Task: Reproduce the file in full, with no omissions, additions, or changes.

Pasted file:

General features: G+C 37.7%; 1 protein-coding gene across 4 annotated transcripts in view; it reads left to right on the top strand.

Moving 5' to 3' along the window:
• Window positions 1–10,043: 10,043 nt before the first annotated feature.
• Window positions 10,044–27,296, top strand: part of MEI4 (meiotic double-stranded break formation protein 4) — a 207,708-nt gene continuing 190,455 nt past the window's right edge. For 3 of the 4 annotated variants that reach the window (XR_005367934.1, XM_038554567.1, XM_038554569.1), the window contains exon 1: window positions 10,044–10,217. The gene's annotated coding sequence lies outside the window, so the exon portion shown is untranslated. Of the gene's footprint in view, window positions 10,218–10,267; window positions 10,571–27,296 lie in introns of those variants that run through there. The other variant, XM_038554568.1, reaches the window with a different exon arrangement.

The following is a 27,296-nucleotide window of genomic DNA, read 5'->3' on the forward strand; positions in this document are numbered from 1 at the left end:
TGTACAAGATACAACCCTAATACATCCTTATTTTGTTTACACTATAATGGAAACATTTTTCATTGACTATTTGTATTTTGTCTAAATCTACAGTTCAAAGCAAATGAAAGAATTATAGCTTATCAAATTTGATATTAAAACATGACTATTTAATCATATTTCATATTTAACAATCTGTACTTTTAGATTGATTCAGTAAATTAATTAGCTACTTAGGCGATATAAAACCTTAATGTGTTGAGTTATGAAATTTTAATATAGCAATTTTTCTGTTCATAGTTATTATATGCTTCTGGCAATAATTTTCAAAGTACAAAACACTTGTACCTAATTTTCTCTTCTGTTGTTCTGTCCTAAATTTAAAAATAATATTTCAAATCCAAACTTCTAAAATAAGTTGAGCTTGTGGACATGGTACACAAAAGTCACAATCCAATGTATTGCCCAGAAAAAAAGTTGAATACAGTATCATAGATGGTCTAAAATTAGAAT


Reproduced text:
General features: G+C 37.7%; 1 protein-coding gene across 4 annotated transcripts in view; it reads left to right on the top strand.

Moving 5' to 3' along the window:
• Window positions 1–10,043: 10,043 nt before the first annotated feature.
• Window positions 10,044–27,296, top strand: part of MEI4 (meiotic double-stranded break formation protein 4) — a 207,708-nt gene continuing 190,455 nt past the window's right edge. For 3 of the 4 annotated variants that reach the window (XR_005367934.1, XM_038554567.1, XM_038554569.1), the window contains exon 1: window positions 10,044–10,217. The gene's annotated coding sequence lies outside the window, so the exon portion shown is untranslated. Of the gene's footprint in view, window positions 10,218–10,267; window positions 10,571–27,296 lie in introns of those variants that run through there. The other variant, XM_038554568.1, reaches the window with a different exon arrangement.

The following is a 27,296-nucleotide window of genomic DNA, read 5'->3' on the forward strand; positions in this document are numbered from 1 at the left end:
TGTACAAGATACAACCCTAATACATCCTTATTTTGTTTACACTATAATGGAAACATTTTTCATTGACTATTTGTATTTTGTCTAAATCTACAGTTCAAAGCAAATGAAAGAATTATAGCTTATCAAATTTGATATTAAAACATGACTATTTAATCATATTTCATATTTAACAATCTGTACTTTTAGATTGATTCAGTAAATTAATTAGCTACTTAGGCGATATAAAACCTTAATGTGTTGAGTTATGAAATTTTAATATAGCAATTTTTCTGTTCATAGTTATTATATGCTTCTGGCAATAATTTTCAAAGTACAAAACACTTGTACCTAATTTTCTCTTCTGTTGTTCTGTCCTAAATTTAAAAATAATATTTCAAATCCAAACTTCTAAAATAAGTTGAGCTTGTGGACATGGTACACAAAAGTCACAATCCAATGTATTGCCCAGAAAAAAAGTTGAATACAGTATCATAGATGGTCTAAAATTAGAAT